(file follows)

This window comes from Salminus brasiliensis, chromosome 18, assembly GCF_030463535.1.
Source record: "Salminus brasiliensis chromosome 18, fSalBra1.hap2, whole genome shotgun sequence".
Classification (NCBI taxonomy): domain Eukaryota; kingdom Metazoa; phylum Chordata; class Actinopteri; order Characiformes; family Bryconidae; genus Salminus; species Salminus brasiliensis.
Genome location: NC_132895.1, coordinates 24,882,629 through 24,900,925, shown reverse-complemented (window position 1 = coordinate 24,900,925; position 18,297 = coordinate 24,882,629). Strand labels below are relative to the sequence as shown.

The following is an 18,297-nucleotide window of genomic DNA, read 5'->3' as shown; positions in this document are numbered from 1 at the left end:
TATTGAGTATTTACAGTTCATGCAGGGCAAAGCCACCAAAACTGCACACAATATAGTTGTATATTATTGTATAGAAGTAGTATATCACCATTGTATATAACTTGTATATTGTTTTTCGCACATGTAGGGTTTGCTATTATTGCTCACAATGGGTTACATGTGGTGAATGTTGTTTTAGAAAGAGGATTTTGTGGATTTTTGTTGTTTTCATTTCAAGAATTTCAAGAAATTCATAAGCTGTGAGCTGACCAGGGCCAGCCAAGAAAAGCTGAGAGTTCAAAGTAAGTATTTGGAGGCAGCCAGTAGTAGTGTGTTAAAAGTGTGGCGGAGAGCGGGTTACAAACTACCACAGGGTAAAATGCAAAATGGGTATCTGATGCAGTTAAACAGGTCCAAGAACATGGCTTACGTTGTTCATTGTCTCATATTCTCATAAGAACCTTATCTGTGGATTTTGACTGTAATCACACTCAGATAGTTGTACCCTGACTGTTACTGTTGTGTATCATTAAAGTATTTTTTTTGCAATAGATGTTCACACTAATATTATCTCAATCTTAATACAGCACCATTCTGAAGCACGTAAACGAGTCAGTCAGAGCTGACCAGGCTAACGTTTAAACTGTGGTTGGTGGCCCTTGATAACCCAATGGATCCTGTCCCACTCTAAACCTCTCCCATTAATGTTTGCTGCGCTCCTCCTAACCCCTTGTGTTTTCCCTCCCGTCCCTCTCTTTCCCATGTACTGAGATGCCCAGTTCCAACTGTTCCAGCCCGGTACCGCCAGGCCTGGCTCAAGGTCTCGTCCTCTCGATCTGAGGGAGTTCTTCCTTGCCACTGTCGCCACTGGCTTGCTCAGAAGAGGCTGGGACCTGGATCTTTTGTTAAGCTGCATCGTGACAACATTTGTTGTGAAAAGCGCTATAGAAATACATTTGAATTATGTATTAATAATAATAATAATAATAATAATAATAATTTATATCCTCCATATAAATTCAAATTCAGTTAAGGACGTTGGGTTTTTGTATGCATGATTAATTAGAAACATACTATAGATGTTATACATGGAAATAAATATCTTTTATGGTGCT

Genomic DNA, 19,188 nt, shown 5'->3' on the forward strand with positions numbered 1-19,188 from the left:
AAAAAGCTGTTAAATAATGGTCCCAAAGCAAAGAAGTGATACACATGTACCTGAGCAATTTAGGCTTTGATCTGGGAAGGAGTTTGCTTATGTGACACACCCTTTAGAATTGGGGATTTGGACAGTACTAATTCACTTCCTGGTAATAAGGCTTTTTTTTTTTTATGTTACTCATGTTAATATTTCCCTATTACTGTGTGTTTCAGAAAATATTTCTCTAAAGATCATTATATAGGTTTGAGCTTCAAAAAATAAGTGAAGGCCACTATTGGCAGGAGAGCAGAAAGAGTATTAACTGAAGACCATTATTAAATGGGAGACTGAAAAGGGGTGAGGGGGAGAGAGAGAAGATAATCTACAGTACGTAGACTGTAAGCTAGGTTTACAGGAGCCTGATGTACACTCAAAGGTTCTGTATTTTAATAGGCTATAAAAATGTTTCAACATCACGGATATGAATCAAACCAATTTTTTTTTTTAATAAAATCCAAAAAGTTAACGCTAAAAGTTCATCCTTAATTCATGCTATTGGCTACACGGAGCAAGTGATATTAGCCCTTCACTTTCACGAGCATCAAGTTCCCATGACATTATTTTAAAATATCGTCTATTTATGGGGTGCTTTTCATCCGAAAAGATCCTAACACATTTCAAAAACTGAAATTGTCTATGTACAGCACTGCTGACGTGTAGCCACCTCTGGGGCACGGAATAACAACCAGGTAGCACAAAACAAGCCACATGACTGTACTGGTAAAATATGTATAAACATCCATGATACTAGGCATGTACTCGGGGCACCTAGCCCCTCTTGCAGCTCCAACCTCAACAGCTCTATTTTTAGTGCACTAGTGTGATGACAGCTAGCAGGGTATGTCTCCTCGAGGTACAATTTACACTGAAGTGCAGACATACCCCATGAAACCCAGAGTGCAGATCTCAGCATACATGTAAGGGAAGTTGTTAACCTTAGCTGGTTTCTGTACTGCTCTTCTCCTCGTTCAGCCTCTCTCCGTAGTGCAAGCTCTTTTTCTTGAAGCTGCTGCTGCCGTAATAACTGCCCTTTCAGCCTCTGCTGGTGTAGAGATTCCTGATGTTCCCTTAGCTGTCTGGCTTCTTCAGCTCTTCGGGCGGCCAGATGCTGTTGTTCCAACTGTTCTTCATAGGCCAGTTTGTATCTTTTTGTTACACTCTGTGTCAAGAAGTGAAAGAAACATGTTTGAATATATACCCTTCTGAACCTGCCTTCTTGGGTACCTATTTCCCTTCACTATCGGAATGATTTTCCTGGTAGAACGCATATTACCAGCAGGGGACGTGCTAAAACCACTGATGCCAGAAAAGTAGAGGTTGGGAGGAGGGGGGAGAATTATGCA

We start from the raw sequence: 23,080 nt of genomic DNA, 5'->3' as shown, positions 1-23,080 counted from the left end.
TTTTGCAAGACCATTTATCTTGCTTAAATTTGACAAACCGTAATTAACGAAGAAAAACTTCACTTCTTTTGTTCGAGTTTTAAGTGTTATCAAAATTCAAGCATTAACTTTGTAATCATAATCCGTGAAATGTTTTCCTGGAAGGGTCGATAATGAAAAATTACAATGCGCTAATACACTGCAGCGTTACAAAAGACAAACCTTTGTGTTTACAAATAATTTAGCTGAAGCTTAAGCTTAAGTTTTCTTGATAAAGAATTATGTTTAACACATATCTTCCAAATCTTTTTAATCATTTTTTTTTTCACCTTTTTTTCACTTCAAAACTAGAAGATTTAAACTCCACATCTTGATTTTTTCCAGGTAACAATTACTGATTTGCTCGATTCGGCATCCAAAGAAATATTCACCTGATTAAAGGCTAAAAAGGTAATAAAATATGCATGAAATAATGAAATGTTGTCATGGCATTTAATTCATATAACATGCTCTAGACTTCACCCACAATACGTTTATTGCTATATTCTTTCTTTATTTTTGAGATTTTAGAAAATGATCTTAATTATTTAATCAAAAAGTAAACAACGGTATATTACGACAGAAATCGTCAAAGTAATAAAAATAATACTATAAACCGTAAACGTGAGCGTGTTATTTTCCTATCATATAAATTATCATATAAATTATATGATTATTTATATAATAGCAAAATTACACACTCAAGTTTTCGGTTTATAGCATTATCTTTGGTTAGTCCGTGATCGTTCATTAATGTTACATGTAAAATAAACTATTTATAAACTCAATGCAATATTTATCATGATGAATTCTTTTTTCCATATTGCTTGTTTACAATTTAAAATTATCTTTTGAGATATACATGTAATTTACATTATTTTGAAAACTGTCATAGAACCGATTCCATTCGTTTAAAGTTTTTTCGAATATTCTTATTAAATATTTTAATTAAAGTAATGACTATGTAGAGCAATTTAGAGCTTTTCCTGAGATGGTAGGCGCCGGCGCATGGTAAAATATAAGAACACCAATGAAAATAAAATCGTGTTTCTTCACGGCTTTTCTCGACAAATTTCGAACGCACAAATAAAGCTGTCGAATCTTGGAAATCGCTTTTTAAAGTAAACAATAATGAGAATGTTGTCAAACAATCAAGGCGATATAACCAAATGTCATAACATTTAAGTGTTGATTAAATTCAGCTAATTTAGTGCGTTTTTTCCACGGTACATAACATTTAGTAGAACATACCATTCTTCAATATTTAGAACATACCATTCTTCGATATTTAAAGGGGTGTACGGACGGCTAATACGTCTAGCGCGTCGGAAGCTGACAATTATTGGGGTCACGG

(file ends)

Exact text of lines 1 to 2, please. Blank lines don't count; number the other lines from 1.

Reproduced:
This window comes from Salminus brasiliensis, chromosome 18, assembly GCF_030463535.1.
Source record: "Salminus brasiliensis chromosome 18, fSalBra1.hap2, whole genome shotgun sequence".